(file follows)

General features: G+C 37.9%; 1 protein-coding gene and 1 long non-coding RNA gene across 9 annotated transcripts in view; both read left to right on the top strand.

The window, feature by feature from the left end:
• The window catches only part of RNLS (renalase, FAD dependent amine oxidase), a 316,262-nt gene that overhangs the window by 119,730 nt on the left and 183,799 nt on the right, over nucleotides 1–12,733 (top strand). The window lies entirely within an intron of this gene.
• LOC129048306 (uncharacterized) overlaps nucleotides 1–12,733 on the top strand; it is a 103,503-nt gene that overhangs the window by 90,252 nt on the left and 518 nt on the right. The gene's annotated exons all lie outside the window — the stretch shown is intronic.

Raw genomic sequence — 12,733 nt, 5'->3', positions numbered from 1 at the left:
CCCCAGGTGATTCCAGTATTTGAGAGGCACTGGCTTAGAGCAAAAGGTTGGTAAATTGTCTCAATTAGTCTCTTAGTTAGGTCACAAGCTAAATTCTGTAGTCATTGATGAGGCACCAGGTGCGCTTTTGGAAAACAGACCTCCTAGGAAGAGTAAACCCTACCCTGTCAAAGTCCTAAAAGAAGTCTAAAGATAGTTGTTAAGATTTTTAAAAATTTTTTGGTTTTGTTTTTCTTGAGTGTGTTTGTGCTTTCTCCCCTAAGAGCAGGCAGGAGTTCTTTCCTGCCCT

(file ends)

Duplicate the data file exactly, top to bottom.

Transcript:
General features: G+C 37.9%; 1 protein-coding gene and 1 long non-coding RNA gene across 9 annotated transcripts in view; both read left to right on the top strand.

The window, feature by feature from the left end:
• The window catches only part of RNLS (renalase, FAD dependent amine oxidase), a 316,262-nt gene that overhangs the window by 119,730 nt on the left and 183,799 nt on the right, over nucleotides 1–12,733 (top strand). The window lies entirely within an intron of this gene.
• LOC129048306 (uncharacterized) overlaps nucleotides 1–12,733 on the top strand; it is a 103,503-nt gene that overhangs the window by 90,252 nt on the left and 518 nt on the right. The gene's annotated exons all lie outside the window — the stretch shown is intronic.

Raw genomic sequence — 12,733 nt, 5'->3', positions numbered from 1 at the left:
CCCCAGGTGATTCCAGTATTTGAGAGGCACTGGCTTAGAGCAAAAGGTTGGTAAATTGTCTCAATTAGTCTCTTAGTTAGGTCACAAGCTAAATTCTGTAGTCATTGATGAGGCACCAGGTGCGCTTTTGGAAAACAGACCTCCTAGGAAGAGTAAACCCTACCCTGTCAAAGTCCTAAAAGAAGTCTAAAGATAGTTGTTAAGATTTTTAAAAATTTTTTGGTTTTGTTTTTCTTGAGTGTGTTTGTGCTTTCTCCCCTAAGAGCAGGCAGGAGTTCTTTCCTGCCCT